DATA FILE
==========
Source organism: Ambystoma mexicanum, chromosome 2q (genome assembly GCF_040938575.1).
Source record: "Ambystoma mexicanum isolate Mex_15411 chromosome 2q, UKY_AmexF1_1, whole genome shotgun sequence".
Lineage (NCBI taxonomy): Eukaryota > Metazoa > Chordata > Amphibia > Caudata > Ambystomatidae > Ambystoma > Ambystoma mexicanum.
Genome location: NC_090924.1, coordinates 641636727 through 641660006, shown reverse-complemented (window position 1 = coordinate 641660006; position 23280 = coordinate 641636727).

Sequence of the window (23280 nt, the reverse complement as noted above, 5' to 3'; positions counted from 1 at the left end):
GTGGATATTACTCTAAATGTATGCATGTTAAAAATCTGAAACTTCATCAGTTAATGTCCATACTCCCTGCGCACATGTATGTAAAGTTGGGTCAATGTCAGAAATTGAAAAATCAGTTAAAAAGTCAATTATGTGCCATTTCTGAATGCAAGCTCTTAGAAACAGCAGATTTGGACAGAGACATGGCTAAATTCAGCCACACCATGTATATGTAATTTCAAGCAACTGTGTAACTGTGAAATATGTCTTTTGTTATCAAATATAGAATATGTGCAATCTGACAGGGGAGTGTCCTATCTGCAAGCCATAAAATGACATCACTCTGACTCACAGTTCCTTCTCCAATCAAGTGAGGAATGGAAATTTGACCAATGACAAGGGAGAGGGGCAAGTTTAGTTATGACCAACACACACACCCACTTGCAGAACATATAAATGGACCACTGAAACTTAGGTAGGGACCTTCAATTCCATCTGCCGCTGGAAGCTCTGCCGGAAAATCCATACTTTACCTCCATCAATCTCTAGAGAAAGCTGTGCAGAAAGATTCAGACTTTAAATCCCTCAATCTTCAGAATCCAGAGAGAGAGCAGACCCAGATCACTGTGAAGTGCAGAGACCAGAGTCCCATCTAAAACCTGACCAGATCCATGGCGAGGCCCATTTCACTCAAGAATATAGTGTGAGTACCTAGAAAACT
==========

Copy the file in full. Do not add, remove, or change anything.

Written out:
Source organism: Ambystoma mexicanum, chromosome 2q (genome assembly GCF_040938575.1).
Source record: "Ambystoma mexicanum isolate Mex_15411 chromosome 2q, UKY_AmexF1_1, whole genome shotgun sequence".
Lineage (NCBI taxonomy): Eukaryota > Metazoa > Chordata > Amphibia > Caudata > Ambystomatidae > Ambystoma > Ambystoma mexicanum.
Genome location: NC_090924.1, coordinates 641636727 through 641660006, shown reverse-complemented (window position 1 = coordinate 641660006; position 23280 = coordinate 641636727).

Sequence of the window (23280 nt, the reverse complement as noted above, 5' to 3'; positions counted from 1 at the left end):
GTGGATATTACTCTAAATGTATGCATGTTAAAAATCTGAAACTTCATCAGTTAATGTCCATACTCCCTGCGCACATGTATGTAAAGTTGGGTCAATGTCAGAAATTGAAAAATCAGTTAAAAAGTCAATTATGTGCCATTTCTGAATGCAAGCTCTTAGAAACAGCAGATTTGGACAGAGACATGGCTAAATTCAGCCACACCATGTATATGTAATTTCAAGCAACTGTGTAACTGTGAAATATGTCTTTTGTTATCAAATATAGAATATGTGCAATCTGACAGGGGAGTGTCCTATCTGCAAGCCATAAAATGACATCACTCTGACTCACAGTTCCTTCTCCAATCAAGTGAGGAATGGAAATTTGACCAATGACAAGGGAGAGGGGCAAGTTTAGTTATGACCAACACACACACCCACTTGCAGAACATATAAATGGACCACTGAAACTTAGGTAGGGACCTTCAATTCCATCTGCCGCTGGAAGCTCTGCCGGAAAATCCATACTTTACCTCCATCAATCTCTAGAGAAAGCTGTGCAGAAAGATTCAGACTTTAAATCCCTCAATCTTCAGAATCCAGAGAGAGAGCAGACCCAGATCACTGTGAAGTGCAGAGACCAGAGTCCCATCTAAAACCTGACCAGATCCATGGCGAGGCCCATTTCACTCAAGAATATAGTGTGAGTACCTAGAAAACT